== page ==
Funding

This research was made possible through funding from the National Institutes of Allergy and Infectious Diseases (NIAID) as part of the International Centers of Excellence in Malaria Research (ICMER) program (U19AI089674), Fogarty International Center (FIC) of the National Institutes of Health under Award Number D43TW7375 and Award Number D43TW010526. The content presented herein is solely the responsibility of the authors and does not necessarily represent the official views of FIC or NIH.

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HDM, SGS, JL, GD, and SWL conceived the study. HDM, KM, and AKM participated in data collection. SPK, MK, SGS, SWL, DS, GD and MJD provided critical reviews of the manuscript. GD provided data analysis. All authors participated in the writing of the manuscript. All authors read and approved the final manuscript. HDM and SGS drafted the first version of the manuscript. All authors read and approved the final manuscript.

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Correspondence to Henry Ddumba Mawejje.

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In each site, the head of household or adult representative was approached for consenting before household recruitment. A written informed consent was obtained as permission to conduct CDC light trap collections within the household. The study was approved by the Uganda National Council for Science and Technology (HS-119ES), Makerere University School of Medicine Research and Ethics Committee (2017-099), the University of California, San Francisco Committee on Human Research (17-22544) and London School of Hygiene and Tropical Medicine (14266-6).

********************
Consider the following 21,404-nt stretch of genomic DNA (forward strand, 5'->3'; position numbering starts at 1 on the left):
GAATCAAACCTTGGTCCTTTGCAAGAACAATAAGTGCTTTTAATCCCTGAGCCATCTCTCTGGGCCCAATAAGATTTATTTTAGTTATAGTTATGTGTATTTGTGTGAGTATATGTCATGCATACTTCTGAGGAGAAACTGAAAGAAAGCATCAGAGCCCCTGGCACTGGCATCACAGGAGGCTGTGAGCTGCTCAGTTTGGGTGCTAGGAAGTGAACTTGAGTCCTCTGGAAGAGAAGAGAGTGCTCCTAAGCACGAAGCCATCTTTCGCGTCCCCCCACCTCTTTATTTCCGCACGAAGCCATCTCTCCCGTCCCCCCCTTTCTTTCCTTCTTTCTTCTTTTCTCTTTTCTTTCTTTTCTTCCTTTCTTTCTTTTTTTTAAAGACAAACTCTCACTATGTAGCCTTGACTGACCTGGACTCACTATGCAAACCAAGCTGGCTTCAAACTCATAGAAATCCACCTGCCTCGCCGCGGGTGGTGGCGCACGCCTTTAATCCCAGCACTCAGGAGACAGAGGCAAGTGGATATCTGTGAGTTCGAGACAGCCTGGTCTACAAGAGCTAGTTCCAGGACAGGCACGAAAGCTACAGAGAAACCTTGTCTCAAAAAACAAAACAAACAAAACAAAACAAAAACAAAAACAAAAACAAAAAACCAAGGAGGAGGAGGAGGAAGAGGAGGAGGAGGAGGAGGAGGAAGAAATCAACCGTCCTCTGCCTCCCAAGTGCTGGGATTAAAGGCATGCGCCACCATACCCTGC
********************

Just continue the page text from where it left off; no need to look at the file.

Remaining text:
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Mawejje, H.D., Kilama, M., Kigozi, S.P. et al. Impact of seasonality and malaria control interventions on Anopheles density and species composition from three areas of Uganda with differing malaria endemicity. Malar J 20, 138 (2021). https://doi.org/10.1186/s12936-021-03675-5

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Keywords

  • Seasonality
  • Malaria control
  • Interventions
  • Anopheles density
  • Species composition